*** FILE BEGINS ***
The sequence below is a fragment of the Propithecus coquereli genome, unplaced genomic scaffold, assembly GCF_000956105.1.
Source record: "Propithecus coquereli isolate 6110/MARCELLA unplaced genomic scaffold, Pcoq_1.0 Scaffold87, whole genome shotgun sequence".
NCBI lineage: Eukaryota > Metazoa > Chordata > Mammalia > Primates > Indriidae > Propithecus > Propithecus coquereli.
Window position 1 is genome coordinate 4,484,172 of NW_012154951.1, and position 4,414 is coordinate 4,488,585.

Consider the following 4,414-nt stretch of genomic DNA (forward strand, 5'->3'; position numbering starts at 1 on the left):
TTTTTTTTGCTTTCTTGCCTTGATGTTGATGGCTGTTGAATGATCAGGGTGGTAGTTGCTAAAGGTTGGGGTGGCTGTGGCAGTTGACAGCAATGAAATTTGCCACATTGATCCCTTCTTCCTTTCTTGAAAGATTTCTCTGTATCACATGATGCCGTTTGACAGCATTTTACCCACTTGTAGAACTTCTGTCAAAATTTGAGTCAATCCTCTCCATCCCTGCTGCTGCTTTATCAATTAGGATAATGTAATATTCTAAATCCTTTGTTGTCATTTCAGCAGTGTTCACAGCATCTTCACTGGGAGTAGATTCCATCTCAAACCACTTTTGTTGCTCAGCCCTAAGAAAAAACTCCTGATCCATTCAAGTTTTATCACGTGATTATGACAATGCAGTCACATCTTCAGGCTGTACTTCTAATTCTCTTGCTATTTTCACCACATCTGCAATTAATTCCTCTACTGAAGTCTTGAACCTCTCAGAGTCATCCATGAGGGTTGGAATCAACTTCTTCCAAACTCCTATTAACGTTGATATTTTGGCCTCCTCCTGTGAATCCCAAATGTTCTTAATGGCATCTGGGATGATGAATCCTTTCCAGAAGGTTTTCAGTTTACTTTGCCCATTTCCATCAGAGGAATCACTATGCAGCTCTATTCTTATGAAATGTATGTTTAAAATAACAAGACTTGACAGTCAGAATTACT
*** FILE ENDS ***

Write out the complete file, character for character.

The sequence below is a fragment of the Propithecus coquereli genome, unplaced genomic scaffold, assembly GCF_000956105.1.
Source record: "Propithecus coquereli isolate 6110/MARCELLA unplaced genomic scaffold, Pcoq_1.0 Scaffold87, whole genome shotgun sequence".
NCBI lineage: Eukaryota > Metazoa > Chordata > Mammalia > Primates > Indriidae > Propithecus > Propithecus coquereli.
Window position 1 is genome coordinate 4,484,172 of NW_012154951.1, and position 4,414 is coordinate 4,488,585.

Consider the following 4,414-nt stretch of genomic DNA (forward strand, 5'->3'; position numbering starts at 1 on the left):
TTTTTTTTGCTTTCTTGCCTTGATGTTGATGGCTGTTGAATGATCAGGGTGGTAGTTGCTAAAGGTTGGGGTGGCTGTGGCAGTTGACAGCAATGAAATTTGCCACATTGATCCCTTCTTCCTTTCTTGAAAGATTTCTCTGTATCACATGATGCCGTTTGACAGCATTTTACCCACTTGTAGAACTTCTGTCAAAATTTGAGTCAATCCTCTCCATCCCTGCTGCTGCTTTATCAATTAGGATAATGTAATATTCTAAATCCTTTGTTGTCATTTCAGCAGTGTTCACAGCATCTTCACTGGGAGTAGATTCCATCTCAAACCACTTTTGTTGCTCAGCCCTAAGAAAAAACTCCTGATCCATTCAAGTTTTATCACGTGATTATGACAATGCAGTCACATCTTCAGGCTGTACTTCTAATTCTCTTGCTATTTTCACCACATCTGCAATTAATTCCTCTACTGAAGTCTTGAACCTCTCAGAGTCATCCATGAGGGTTGGAATCAACTTCTTCCAAACTCCTATTAACGTTGATATTTTGGCCTCCTCCTGTGAATCCCAAATGTTCTTAATGGCATCTGGGATGATGAATCCTTTCCAGAAGGTTTTCAGTTTACTTTGCCCATTTCCATCAGAGGAATCACTATGCAGCTCTATTCTTATGAAATGTATGTTTAAAATAACAAGACTTGACAGTCAGAATTACT